Col 2:21 (Touch not; taste not; handle not;) (KJV)
We're studying the book of Colossians at LWC. This book reminds us that we are complete in Christ. He is all we really need, and the source of all wisdom. Apparently some false teachers had gained some traction in the church there, and were introducing some erroneous ideas. And it appears one of their mantras was "touch not, taste not, handle not". They had a unique brand of asceticism that they wanted everyone else to adopt in order to be a "real" disciple. Asceticism (in case you are not familiar with this term), is basically defined as rigorous self-denial or abstinence from certain things. In a theological sense, it usually carries with it the idea that a person can become a "better" Christian by adopting these disciplines.
It is important that we have balance in our theology. We have a tendency to polarize certain issues that we are passionate about. When we use or hear the phrase "doctrines of devils"- we typically think of doctrines of excessive indulgence and liberty. To that end, Jude warns that we must not "change the grace of God into a license for immorality"(Jude 4 NKJV). And Paul also was quick to point out that the appearance of grace didn't mean the end of holy living:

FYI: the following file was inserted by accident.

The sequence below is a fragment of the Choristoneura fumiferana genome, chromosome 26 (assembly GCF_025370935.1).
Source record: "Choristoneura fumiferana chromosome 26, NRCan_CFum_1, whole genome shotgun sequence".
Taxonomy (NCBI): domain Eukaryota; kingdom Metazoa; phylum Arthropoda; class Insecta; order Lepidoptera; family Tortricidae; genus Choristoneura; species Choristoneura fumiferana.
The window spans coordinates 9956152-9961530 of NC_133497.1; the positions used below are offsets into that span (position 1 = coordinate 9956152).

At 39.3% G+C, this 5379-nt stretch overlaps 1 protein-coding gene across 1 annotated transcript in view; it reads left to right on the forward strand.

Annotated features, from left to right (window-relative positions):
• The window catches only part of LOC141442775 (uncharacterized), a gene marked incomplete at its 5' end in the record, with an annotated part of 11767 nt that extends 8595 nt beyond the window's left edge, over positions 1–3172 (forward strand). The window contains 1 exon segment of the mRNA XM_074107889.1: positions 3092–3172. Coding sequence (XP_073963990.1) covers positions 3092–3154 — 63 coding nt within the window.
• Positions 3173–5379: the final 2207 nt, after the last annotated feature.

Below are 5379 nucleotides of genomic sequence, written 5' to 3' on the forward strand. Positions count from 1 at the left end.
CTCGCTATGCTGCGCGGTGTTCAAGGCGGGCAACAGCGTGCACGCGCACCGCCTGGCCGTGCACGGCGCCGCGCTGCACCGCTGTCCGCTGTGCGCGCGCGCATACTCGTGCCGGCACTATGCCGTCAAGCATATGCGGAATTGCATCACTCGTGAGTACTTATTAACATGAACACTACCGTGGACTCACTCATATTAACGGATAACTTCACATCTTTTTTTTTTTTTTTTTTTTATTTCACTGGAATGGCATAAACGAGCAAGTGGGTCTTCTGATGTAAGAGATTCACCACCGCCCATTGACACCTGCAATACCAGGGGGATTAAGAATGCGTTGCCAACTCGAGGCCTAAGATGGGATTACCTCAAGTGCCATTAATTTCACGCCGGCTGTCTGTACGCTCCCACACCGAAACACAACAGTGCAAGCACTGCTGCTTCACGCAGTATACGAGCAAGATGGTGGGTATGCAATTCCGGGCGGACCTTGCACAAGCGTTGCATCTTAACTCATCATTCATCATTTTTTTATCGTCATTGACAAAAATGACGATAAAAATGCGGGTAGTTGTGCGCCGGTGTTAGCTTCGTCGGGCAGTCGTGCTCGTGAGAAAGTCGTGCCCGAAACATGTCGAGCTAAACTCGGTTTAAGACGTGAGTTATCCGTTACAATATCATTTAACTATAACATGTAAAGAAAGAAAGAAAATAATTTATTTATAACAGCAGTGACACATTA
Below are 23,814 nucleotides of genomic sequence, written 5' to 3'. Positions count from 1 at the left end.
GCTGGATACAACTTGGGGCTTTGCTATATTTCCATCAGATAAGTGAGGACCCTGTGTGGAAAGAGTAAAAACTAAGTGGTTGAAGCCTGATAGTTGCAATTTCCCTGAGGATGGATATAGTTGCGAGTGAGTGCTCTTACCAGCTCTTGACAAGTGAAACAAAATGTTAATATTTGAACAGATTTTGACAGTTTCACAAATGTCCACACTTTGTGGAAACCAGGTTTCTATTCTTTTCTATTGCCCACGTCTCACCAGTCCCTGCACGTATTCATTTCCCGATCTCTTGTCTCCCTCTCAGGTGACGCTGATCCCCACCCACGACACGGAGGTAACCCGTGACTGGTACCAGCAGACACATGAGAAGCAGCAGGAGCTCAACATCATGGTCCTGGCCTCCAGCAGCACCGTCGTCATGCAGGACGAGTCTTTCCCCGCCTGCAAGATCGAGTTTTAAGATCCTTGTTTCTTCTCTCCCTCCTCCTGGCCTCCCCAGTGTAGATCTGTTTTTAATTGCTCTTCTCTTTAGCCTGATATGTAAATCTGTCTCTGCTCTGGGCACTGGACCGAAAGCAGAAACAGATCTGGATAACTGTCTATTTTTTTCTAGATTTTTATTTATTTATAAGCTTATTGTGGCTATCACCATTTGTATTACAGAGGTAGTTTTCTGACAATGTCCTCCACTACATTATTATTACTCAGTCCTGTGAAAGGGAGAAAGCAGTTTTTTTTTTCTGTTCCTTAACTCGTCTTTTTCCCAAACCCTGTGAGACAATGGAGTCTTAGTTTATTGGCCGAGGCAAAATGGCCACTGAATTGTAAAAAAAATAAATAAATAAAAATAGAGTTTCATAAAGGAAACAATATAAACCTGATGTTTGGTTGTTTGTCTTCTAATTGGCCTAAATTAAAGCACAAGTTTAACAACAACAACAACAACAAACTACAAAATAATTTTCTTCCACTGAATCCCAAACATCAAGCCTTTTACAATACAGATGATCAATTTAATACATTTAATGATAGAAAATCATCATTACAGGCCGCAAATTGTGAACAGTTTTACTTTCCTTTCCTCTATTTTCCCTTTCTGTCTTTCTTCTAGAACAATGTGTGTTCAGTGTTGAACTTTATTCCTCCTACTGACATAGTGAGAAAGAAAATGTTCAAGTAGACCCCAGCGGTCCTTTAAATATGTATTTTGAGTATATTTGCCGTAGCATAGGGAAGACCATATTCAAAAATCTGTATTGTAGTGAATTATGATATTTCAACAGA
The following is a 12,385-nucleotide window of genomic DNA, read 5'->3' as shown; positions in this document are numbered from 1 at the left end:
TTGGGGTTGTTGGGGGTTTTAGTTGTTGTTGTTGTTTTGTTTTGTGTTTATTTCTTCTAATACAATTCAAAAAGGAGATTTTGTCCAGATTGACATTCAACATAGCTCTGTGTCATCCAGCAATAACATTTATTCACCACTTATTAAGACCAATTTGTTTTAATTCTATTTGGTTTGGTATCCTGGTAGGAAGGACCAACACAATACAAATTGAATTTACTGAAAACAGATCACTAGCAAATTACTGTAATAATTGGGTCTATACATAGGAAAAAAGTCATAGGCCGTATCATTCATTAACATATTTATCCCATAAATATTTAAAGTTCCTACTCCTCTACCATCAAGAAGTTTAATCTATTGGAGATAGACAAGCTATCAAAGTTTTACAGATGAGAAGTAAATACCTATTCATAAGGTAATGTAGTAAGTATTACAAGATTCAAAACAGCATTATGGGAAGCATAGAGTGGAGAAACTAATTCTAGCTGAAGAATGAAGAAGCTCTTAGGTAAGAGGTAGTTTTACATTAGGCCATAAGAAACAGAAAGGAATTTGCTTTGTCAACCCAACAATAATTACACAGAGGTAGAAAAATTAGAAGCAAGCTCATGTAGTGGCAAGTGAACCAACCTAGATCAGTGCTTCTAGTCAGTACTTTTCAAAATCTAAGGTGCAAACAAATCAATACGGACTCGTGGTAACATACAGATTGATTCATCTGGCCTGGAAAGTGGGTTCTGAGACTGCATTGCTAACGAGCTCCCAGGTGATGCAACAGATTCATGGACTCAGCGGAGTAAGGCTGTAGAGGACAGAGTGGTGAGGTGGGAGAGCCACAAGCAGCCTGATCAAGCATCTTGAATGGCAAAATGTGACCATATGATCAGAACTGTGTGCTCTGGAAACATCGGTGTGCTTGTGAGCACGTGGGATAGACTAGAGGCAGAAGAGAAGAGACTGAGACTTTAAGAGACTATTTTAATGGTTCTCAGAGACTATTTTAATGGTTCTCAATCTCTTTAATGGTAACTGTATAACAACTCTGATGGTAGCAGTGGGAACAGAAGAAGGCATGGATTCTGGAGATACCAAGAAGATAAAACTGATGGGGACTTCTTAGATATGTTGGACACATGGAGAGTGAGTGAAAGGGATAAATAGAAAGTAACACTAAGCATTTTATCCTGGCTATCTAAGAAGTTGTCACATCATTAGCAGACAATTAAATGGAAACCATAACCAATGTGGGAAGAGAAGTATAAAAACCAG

Rom 6:15 What then? shall we sin, because we are not under the law, but under grace? God forbid. (KJV)
However, when the bible speaks of doctrines of devils, it can also refer to doctrines of abstinence. When Paul wrote to Timothy, he warned him about these dangerous teachings that would infiltrate the church, and attempt to take the focus off of Christ, and put it on rules of rigid abstinence that God didn't command.
1 Tim 4:1-3
1 Now the Spirit speaketh expressly, that in the latter times some shall depart from the faith, giving heed to seducing spirits, and doctrines of devils;
2 Speaking lies in hypocrisy; having their conscience seared with a hot iron;
3 Forbidding to marry, and commanding to abstain from meats, which God hath created to be received with thanksgiving of them which believe and know the truth. (KJV)
I think most of us are familiar with the concept that it is dangerous to take away from what God says. But equally dangerous, is the notion that we can add to what God has said, and make rules and regulations where there are none. (Prov 30:5-6, Rev 22:18)
The irony of this discussion, is that this rigid asceticism actually provides no lasting benefits to resisting the urges of the flesh. Look at what Paul says to the Colossians regarding their "touch not, taste not, handle not" approach to denying the flesh:
23 These things indeed have an appearance of wisdom in self-imposed religion, false humility, and neglect of the body, but are of no value against the indulgence of the flesh. (NKJ)
There are things the bible says we should abstain from. Abstinence in and of itself is not a bad thing. The error we must guard against however, is the idea that a rigid self-denial can somehow supplement or supplant the sufficiency of Christ (I didn't mean to use such alliteration in that phrase, but it flowed nicely). If we follow Christ and obey the Word of God, we will have enough to keep us busy without having to add anything else. Let me leave you with Paul's statement of Christ's sufficiency.
Col 2:9 For in Him dwells all the fullness of the Godhead bodily; 10 and you are complete in Him, who is the head of all principality and power. (NKJ)
Until next time....